The UNESCO World Congress conception of the basic Aim of Disarmament Education is “… how to think about disarmament rather than what to think about it. Disarmament education should therefore be problem-centered so as to develop the analytical and critical capacity to examine and evaluate practical steps towards the reduction of arms and the elimination of war as an acceptable international practice (“World Congress on Disarmament Education: Report and Final Document,” Section II.A.8.); and that Human beings interpret and understand experience, including values and moral and political choices, through frames of reference, which include employing methodologies of reflective inquiry, in order for future citizens to learn how to think, they need to be exposed to various frameworks and methodologies of thinking within particular domains of reflective understanding.
Disarmament and social transformation toward a climate of peace require a shift in security and world order paradigms (the frameworks of thought that justify and legitimate various strategies and actions pertaining to governmental policy, including the development and deployment of military force). In turn, peace and disarmament education should entail an understanding of and reflective inquiry into historical, current, and alternative security and world order paradigms.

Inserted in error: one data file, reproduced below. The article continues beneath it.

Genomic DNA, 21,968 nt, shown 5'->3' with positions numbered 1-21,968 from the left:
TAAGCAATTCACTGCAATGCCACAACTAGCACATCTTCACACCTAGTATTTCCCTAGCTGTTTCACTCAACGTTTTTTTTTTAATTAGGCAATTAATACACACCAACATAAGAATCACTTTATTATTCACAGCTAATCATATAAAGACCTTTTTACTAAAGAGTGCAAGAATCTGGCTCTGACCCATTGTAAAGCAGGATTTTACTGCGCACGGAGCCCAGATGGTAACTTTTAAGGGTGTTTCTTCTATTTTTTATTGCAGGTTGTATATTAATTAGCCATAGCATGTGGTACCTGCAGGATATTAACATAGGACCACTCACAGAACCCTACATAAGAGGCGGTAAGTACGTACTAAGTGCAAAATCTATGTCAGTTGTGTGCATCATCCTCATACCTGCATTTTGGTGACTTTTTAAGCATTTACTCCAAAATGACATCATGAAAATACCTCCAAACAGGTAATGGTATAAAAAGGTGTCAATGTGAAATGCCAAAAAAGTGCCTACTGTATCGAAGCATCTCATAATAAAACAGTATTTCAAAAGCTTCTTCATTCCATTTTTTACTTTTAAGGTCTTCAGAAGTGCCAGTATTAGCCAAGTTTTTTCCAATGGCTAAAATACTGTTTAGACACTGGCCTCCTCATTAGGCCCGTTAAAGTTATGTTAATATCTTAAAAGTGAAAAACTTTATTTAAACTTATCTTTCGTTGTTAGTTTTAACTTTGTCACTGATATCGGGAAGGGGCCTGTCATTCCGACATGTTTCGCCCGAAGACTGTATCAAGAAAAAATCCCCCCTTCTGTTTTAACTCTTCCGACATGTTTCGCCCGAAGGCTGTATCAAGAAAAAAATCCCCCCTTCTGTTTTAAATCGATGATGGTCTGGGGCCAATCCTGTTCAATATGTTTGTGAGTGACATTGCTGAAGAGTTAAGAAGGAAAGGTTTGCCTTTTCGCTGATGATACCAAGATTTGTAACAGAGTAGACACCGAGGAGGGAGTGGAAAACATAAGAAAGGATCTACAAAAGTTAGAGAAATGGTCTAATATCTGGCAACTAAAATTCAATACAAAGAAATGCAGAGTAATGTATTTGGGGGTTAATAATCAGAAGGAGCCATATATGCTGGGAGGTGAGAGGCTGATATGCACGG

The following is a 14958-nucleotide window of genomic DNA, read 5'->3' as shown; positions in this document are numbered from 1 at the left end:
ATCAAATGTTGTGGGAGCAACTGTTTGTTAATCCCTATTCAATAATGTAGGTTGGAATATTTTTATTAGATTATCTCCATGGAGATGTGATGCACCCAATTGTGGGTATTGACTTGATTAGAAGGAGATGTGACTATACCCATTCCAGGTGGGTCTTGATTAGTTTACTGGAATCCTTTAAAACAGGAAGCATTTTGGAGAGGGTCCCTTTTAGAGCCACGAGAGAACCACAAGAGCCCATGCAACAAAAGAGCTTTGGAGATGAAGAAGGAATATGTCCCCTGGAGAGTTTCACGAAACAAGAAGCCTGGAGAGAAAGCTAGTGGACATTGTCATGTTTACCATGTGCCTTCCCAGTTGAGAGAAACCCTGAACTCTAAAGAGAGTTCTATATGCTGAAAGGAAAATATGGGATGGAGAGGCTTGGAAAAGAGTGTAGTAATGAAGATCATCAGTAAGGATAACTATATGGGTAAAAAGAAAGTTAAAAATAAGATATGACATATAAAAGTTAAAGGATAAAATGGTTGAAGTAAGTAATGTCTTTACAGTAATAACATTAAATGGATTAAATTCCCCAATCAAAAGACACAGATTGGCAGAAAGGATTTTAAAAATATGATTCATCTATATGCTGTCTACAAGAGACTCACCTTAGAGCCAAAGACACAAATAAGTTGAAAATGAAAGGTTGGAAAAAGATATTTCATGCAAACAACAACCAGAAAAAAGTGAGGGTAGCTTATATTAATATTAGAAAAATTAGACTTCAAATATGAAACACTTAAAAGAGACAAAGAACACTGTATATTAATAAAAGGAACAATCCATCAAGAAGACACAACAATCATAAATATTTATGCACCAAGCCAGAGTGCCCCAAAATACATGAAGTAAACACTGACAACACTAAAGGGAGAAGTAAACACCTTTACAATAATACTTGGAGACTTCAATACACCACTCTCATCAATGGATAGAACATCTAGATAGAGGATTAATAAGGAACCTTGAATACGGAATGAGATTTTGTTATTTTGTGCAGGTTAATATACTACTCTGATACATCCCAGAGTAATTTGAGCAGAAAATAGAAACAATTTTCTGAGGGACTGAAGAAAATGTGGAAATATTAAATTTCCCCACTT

Regarding the consideration of peace and disarmament, we can look to and reflect upon the frames of reference that have historically guided understanding and practice of security and world order. While acknowledging the multi-dimensionality of the issue, this reflection will be focused on both ethical and critical reflective inquiry.
Based upon the above orientation the workshop will engage participants in the process of ethical reflective inquiry regarding paradigms of security and world order, and its implications for disarmament. This engagement will model a pedagogy of ethical reflective inquiry that can be replicated in a number of different educational contexts.
The workshop will engage participants in the process of ethical reflective inquiry regarding paradigms of security and world order, and its implications for
disarmament. This engagement will model a pedagogy of ethical reflective inquiry that can be replicated in a number of different educational contexts.